After 70 years, Stalin’s shadow still looms over Russia and Ukraine – but Putin is a tyrant in his own right
Joseph Stalin took his last breath 70 years ago. He died of a cerebral haemorrhage on March 5 1953, aged 74, at his dacha – or country house – west of the Kremlin in a leafy pocket of Moscow’s urban sprawl.
Now, more than 30 years after the end of the cold war Stalin played such a large part in starting, Moscow is back in the grip of an authoritarian leader in the form of Vladimir Putin. The Russian president may head a “democratic government” in name but, in reality, it is much closer to a dictatorship.
Questions of historical continuity inevitably arise over the extent to which the Stalin era continues to inspire Russia’s rulers and its people, and whether Stalin bears any responsibility for Russia’s brutal war in Ukraine.
Is there a deeper logic at play here? Is it possible to rule Russia in its current form, with its enormous size, terrible history and imperial mindset, as anything other than a murderous dictatorship?
Every dictatorship stems from the same source: state power, largely unchecked, with the will and capacity to remove opposition and enforce obedience with extraordinary severity. Putin’s Russia has revived much of the old Soviet template.
There is the criminal justice system that’s become easier for the state to control.
There is the language of civilisational struggle. Once it was socialism versus capitalism, now it is “traditional” Russian values pitted against western liberal principles. The USA remains the primary target, but this is an inclusive xenophobia. Almost anybody in Russia may now be branded a “foreign agent” for anything as vague as coming under foreign “influence” and then engaging in anything political.
There is the stark inversion of rhetoric and reality. Socialism was loudly proclaimed in the late 1930s while nearly a million people were executed in silence. Today, a nuclear-armed Russia claims to be fighting its more vulnerable neighbour to preserve its own people from fascism.
And then there is Ukraine itself, because this is not the first time the country has been ravaged by decisions taken in Moscow. The Holodomor – the terrible famine in the early 1930s – took millions of Ukrainian lives following radical changes to Soviet agriculture. (Millions of others, especially Kazakhs, also died of famine during these years.)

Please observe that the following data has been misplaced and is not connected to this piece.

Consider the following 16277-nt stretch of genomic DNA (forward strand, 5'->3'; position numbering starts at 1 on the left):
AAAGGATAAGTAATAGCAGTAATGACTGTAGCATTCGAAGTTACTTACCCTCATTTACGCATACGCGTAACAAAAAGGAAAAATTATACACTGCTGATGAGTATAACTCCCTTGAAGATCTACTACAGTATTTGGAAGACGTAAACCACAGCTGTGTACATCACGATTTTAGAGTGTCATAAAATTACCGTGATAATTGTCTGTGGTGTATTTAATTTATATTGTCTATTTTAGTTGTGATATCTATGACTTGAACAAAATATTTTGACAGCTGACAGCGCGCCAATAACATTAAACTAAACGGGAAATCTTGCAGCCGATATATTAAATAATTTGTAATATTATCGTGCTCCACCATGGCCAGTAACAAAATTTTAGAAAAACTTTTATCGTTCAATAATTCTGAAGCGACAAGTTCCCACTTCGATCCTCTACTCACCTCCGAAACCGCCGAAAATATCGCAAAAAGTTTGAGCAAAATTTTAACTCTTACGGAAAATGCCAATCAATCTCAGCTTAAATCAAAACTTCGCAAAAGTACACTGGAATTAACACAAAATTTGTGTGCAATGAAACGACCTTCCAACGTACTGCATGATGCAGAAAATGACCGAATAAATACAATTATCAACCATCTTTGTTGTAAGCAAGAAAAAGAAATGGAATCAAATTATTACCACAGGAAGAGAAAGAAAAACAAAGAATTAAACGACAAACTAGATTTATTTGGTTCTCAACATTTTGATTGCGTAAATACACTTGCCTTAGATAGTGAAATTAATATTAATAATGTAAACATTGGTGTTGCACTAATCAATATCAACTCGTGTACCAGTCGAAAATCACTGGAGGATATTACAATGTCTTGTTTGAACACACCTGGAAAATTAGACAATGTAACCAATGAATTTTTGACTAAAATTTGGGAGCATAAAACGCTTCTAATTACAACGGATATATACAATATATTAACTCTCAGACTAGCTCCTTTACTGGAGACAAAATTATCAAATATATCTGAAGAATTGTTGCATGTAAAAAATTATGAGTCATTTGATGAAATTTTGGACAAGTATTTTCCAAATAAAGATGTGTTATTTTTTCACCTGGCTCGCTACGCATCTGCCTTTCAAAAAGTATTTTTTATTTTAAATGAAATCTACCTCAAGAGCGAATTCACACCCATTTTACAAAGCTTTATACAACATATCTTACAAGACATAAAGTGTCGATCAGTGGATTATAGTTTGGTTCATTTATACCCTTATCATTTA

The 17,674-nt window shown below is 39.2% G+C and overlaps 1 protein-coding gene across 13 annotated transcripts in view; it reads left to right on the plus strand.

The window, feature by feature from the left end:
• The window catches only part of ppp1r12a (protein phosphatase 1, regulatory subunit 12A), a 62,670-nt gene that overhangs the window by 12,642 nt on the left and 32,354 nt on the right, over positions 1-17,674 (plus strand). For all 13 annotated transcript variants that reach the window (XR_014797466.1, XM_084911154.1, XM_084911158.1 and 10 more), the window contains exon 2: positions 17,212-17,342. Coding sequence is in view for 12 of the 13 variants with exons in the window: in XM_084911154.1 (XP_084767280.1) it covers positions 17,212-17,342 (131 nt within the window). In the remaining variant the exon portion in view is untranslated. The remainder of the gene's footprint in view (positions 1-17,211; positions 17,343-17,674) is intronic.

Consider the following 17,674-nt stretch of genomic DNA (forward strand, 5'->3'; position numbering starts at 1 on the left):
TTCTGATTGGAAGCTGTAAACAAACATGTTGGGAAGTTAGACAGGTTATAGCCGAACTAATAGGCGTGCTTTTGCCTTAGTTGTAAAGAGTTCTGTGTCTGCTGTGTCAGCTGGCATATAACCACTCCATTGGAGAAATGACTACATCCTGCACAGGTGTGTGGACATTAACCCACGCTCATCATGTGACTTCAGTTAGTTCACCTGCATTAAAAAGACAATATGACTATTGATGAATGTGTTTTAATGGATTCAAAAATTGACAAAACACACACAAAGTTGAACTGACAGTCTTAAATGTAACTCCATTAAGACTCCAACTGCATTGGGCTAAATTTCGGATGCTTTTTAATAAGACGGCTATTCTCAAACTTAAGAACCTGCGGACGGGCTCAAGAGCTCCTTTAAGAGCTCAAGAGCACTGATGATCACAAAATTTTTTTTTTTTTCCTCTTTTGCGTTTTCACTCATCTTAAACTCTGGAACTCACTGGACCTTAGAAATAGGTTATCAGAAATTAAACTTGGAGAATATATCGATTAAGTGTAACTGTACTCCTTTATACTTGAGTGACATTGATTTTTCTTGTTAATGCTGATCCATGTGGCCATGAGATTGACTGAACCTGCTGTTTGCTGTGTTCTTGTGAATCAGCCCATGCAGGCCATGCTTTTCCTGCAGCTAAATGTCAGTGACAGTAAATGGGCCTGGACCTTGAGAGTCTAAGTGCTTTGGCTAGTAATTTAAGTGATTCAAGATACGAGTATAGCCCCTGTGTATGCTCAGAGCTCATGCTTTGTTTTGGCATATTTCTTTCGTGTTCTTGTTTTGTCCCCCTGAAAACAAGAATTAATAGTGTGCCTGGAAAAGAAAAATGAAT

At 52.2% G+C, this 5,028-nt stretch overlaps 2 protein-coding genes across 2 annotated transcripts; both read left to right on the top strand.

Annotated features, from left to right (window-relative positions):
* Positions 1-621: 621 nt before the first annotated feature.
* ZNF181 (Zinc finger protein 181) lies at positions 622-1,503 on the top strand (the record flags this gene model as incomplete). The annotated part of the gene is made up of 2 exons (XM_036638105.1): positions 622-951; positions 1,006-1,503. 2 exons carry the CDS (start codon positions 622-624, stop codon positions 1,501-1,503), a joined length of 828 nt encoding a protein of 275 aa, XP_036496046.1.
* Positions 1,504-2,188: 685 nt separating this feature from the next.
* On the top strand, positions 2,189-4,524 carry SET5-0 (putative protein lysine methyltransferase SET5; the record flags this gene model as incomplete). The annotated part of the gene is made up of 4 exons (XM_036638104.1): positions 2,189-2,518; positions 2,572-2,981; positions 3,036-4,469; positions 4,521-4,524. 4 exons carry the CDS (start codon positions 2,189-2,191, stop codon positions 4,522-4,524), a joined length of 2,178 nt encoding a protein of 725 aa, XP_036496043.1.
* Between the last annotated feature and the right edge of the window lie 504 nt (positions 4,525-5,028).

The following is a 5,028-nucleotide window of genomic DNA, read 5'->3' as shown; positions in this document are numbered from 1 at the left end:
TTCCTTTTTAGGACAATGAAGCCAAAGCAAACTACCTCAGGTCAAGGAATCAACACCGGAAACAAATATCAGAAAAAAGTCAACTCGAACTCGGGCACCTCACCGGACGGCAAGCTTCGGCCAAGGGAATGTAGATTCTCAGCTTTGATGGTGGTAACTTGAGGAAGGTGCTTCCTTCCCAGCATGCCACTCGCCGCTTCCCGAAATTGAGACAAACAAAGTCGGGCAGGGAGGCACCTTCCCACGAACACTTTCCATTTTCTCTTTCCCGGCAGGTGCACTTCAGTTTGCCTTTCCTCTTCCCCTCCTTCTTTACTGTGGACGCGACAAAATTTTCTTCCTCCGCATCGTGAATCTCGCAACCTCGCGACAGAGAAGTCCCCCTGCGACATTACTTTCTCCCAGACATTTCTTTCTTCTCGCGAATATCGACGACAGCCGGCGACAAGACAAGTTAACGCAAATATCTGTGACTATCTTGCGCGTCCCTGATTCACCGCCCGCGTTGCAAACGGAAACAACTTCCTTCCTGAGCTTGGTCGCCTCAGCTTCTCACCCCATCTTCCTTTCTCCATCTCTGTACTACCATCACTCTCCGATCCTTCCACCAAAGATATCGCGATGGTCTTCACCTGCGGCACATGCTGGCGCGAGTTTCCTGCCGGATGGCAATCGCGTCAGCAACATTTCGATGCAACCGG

For several years now, much has been made about the apparent revival of Stalin’s popularity in Russia. In 2019, an opinion poll suggested that 70% of Russians had a largely positive view of Stalin’s leadership. Much of this has to do with the cult of victory of the second world war (Russia’s “great patriotic war”), arguably the greatest triumph of Stalin’s rule.
But to liken Putin’s Russia to that of Stalin – based partly on Stalin’s recent rehabilitation – is flawed for at least a couple of reasons. For one, there are the significant differences between the Soviet Union and today’s Russia.
In a country largely controlled by the super-rich and elite allies of Putin, it makes no sense for Russia’s rulers to stress their Soviet predecessors’ commitment to some form of socialism. Nor would it help by dwelling on Soviet leaders’ oft-proclaimed anti-imperialism, even though they created an empire of their own.
And what about Stalin’s attitude towards Ukraine? He thought a distinctive Ukrainian identity would cease to exist, but not because Ukraine was merely an offshoot of a Great Russia. Stalin believed all nationalities would eventually dissolve into socialist internationalism.
This brings us neatly to Russia’s attitude towards its Stalinist past. For its rulers, the most consistent message in the Putin era has been the importance of a strong state that can safeguard Russia’s interests and unique historic identity – and the Soviet triumph in 1945 fits very well here.
But this is a necessarily selective approach to its Stalinist past, and it hasn’t been without complexity and criticism. In recent years Russia’s rulers acknowledged and condemned the crimes of the Stalin regime against its own people. Putin even dedicated a memorial wall to victims of Stalinist repression.
And what of the Russian people? Before 2022, even as Stalin’s overall reputation was on the rise, people were more inclined to condemn Stalinist repression than to excuse it. In fact, in 2018 more Russians than not seemed to think Stalin was an “inhuman tyrant”.
It is very difficult to weigh these questions in the middle of a horrifying war that challenges our sense of historical proportion. But if the Stalin era has inspired Russia’s actions in Ukraine, it has done so only through a selective approach to the past.
Nothing comes from nothing. Centuries of imperial rule and decades of dictatorship undoubtedly nourished the soil from which the Putin regime has emerged. But Putin’s quasi-dictatorship took time to form, and until the 2020s it was not yet clear how far Russia’s direction of travel would depart from more democratic and liberal values, or that its war in Ukraine would escalate so drastically.
More generally, we should not overestimate the importance of history. No group of people is trapped within a self-inflicted pattern of historical behaviour from which it is impossible to escape. And yet, the exodus of Russians since February 2022 suggests that some of those most likely to support a liberal alternative may never return.
This article is republished from The Conversation under a Creative Commons license. Read the original article.
James Ryan receives funding from the Gerda Henkel Stiftung. He works for Cardiff University.